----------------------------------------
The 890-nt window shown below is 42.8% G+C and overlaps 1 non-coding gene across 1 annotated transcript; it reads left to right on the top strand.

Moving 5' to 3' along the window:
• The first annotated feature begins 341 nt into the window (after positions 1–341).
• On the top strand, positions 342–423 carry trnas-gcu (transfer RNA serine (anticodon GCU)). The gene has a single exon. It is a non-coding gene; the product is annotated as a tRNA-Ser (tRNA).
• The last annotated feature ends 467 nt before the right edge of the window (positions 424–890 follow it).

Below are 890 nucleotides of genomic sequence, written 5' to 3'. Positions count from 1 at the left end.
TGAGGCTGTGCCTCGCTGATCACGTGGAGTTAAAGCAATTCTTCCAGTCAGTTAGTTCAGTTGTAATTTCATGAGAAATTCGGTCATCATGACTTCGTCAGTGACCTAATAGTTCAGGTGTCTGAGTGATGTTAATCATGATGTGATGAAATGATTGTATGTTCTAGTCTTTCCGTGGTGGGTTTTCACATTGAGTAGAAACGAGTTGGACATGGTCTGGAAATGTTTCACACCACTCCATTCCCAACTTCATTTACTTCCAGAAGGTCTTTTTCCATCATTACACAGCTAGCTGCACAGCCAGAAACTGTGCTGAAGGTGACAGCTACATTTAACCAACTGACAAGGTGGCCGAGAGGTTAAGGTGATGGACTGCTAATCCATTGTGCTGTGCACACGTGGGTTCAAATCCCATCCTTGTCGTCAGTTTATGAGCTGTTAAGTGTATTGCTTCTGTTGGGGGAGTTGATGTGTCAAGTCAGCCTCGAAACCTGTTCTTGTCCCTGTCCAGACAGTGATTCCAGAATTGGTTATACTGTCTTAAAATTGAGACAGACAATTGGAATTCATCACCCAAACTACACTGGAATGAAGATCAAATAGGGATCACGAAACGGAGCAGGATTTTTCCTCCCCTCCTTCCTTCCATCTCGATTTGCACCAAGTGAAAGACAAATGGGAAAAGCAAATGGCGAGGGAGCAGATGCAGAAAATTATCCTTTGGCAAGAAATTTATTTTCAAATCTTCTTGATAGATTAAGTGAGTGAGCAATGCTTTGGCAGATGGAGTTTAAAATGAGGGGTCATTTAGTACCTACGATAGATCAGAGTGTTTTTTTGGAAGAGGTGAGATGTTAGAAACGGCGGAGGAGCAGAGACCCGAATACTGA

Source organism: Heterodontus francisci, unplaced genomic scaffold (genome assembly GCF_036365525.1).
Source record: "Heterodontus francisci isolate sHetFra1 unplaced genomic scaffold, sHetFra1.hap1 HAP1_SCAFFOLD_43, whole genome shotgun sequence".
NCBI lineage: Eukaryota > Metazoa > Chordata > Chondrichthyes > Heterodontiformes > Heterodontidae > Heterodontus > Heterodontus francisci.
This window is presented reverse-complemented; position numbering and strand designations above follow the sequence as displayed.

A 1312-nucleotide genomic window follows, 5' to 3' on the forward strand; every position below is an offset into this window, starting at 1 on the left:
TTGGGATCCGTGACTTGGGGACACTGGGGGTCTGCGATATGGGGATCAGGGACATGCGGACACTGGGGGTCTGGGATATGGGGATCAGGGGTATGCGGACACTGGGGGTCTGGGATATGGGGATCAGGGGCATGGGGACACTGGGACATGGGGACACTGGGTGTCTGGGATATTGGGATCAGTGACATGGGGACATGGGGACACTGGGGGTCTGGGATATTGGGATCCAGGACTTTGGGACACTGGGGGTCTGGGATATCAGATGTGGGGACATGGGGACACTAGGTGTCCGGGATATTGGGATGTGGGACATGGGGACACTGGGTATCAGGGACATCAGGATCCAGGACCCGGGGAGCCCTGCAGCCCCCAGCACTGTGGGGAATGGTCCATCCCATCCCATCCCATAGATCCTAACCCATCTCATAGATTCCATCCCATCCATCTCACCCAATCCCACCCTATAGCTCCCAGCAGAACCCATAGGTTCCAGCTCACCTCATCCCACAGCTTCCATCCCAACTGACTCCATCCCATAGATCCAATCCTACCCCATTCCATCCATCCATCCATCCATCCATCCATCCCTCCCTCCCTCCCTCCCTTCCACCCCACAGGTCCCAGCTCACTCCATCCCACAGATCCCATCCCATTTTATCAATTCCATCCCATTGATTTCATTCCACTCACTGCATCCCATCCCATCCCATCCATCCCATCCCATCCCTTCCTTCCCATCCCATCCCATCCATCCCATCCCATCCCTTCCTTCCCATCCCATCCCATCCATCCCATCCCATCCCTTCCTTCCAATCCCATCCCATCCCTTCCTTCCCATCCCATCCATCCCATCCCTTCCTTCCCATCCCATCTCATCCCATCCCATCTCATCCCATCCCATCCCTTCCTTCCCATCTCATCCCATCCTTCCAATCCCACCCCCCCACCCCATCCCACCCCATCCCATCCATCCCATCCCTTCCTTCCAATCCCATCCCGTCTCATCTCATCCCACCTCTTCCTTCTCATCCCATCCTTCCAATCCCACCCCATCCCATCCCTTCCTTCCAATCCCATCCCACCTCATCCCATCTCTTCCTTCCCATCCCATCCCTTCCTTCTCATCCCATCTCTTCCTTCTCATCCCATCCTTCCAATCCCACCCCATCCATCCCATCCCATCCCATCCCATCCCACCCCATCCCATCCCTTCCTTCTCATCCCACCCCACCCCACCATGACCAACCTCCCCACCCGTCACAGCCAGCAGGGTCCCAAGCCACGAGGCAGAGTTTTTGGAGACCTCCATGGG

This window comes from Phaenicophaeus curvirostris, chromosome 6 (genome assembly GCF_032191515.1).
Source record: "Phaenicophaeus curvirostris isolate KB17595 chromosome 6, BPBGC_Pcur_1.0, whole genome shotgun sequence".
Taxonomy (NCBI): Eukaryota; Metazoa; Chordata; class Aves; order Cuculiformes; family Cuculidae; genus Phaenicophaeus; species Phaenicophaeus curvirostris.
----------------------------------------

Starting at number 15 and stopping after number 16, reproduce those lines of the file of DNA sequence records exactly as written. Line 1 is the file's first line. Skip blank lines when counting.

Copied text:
Source record: "Phaenicophaeus curvirostris isolate KB17595 chromosome 6, BPBGC_Pcur_1.0, whole genome shotgun sequence".
Taxonomy (NCBI): Eukaryota; Metazoa; Chordata; class Aves; order Cuculiformes; family Cuculidae; genus Phaenicophaeus; species Phaenicophaeus curvirostris.